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Govt to spend an additional $10 mil. for NHI, Sands says

National Health Insurance (NHI) is set to cost the government nearly $10 million more than what was budgeted in the 2019/2020 fiscal year, Minister of Health Dr. Duane Sands said yesterday.

According to Sands, NHI was allocated $20 million in the budget presented to Parliament last July.

“Due to the steady increase in the number of beneficiaries and the associated payments to health care providers and laboratories, NHI is forecast to spend approximately $29.7 million over the full 2019/20 financial year,” he said.

“This amount represents an increase of $13.6M or 84 percent from the previous fiscal year.

“This situation means NHI will require an additional approximately $9.7 million to meet its expenses.”

According to Sands, at the beginning of the fiscal year, NHI had approximately 55,000 enrolled beneficiaries.

However, he said NHI now has more than 73,000 enrolled beneficiaries, an increase since the start of the financial year of 33 percent.

“Indeed, NHI continues to grow its number of beneficiaries by three percent to five percent each month,” he said.

“By the end of this fiscal year, the number of NHI beneficiaries will approach 100,000 – close to 25 percent of the Bahamian population.”

Sands said that at the start of this financial year, approximately 70 percent of NHI’s expenses were going to health care providers and laboratories for the provision of services to NHI beneficiaries. However, he said NHI payments to health care providers and laboratories now total approximately $1.5 million each month, or roughly 80 percent of NHI’s total costs.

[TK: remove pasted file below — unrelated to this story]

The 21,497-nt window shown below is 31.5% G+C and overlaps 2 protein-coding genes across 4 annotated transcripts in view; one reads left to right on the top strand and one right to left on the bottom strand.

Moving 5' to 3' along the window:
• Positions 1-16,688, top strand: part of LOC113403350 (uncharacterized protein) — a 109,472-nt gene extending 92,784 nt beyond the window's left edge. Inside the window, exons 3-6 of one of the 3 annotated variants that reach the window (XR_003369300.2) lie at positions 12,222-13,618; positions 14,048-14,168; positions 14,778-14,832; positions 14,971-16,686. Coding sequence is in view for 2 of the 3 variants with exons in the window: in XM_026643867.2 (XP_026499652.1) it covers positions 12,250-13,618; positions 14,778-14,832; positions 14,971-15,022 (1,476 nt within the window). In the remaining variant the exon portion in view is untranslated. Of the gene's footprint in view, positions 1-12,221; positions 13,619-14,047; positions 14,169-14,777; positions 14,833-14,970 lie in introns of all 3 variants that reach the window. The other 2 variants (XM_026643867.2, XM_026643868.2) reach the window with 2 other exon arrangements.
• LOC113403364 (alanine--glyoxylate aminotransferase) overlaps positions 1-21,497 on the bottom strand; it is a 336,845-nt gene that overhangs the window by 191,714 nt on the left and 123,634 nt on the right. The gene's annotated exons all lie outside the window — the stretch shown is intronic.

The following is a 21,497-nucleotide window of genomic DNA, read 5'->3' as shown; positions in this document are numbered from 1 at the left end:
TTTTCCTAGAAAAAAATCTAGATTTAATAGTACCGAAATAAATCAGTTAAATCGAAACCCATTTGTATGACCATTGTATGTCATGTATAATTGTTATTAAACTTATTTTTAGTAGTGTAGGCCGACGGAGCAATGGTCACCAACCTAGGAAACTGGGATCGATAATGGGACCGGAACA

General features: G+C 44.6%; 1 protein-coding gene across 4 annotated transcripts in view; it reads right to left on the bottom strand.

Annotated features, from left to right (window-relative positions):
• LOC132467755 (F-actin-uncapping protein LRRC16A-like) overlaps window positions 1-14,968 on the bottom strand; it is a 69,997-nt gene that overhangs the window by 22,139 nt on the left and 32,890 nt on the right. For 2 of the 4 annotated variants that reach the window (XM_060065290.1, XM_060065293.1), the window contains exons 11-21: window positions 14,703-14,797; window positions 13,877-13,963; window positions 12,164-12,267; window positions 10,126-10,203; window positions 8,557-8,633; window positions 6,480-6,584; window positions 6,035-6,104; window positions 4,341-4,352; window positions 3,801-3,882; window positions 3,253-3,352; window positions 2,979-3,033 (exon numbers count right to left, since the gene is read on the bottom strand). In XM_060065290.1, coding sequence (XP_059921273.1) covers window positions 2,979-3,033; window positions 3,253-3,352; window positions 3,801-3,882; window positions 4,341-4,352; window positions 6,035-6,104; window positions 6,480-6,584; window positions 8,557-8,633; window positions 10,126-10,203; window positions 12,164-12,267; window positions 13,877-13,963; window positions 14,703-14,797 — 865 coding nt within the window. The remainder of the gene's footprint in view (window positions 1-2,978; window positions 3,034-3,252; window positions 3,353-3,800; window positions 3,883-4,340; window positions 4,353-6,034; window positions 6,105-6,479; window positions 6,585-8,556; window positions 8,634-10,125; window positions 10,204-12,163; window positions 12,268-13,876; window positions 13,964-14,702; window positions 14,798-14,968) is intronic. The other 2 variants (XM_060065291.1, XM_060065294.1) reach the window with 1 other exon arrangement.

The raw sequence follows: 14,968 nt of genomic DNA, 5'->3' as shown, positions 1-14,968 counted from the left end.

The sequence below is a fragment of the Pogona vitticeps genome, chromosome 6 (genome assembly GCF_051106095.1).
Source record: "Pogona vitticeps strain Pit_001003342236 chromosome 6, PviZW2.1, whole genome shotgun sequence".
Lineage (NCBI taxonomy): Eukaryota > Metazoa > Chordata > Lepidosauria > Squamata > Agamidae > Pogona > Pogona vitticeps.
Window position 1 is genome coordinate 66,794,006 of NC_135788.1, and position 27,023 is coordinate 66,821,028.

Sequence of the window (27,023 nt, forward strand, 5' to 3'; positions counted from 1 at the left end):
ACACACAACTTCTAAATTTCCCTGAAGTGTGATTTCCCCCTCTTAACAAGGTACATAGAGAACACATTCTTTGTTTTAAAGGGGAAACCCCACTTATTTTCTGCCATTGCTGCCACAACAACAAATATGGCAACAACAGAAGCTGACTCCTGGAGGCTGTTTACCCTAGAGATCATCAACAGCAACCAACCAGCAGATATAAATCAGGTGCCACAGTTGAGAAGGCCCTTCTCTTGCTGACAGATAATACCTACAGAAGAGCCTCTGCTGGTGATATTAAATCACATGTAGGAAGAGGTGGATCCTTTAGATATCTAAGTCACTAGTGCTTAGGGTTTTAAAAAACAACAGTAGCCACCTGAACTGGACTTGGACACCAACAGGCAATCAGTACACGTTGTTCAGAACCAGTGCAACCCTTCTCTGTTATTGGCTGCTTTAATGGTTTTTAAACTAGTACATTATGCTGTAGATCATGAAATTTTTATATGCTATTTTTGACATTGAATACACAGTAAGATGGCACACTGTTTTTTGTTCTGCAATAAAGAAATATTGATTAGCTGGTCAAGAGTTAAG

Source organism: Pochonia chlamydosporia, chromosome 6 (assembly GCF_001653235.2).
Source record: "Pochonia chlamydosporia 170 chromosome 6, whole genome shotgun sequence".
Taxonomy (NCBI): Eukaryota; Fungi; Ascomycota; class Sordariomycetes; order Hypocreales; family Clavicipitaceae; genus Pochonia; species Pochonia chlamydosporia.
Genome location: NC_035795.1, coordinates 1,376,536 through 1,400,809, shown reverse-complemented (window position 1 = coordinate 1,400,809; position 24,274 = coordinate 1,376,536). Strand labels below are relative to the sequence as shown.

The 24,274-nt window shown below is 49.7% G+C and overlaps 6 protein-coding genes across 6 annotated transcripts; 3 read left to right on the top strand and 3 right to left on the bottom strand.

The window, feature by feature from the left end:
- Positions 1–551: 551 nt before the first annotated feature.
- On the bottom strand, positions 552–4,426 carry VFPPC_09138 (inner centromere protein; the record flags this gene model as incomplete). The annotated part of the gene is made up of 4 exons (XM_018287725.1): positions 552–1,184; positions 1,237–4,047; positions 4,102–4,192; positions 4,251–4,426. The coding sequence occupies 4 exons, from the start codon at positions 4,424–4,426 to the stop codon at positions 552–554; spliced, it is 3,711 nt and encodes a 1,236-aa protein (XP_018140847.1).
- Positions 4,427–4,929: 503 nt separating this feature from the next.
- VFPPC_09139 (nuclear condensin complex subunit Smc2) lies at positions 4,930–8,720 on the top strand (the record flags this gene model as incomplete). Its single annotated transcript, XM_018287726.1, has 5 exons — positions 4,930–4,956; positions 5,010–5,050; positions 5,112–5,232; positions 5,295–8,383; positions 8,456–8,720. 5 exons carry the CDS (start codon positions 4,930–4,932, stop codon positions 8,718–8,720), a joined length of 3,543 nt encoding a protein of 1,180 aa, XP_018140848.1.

The remaining 20 percent covers NHI’s other activities and administration, he said.

The Christie administration introduced the enrollment and primary care phase of NHI on May 1, 2017.

It did so with no public insurer in place and no known means of funding the program.

The former government originally committed $24 million to catastrophic care, but soon said it recognized the need to increase it to as much as $30 million.

While the Minnis administration intends to expand the program, Sands said last year that the expansion won’t come until 2021.

According to the most recent plan for NHI, the program will be funded by contributions from businesses.

The National Health Insurance Authority (NHIA) estimates that the annual premium per employee would be $1,000 per year or $84 per month.

Employees earning more than $66,667 will pay the entire premium.

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Rachel Knowles

Rachel joined The Nassau Guardian in January 2019. Rachel covers national issues. Education: University of Virginia in Charlottesville, BA in Foreign Affairs and Spanish

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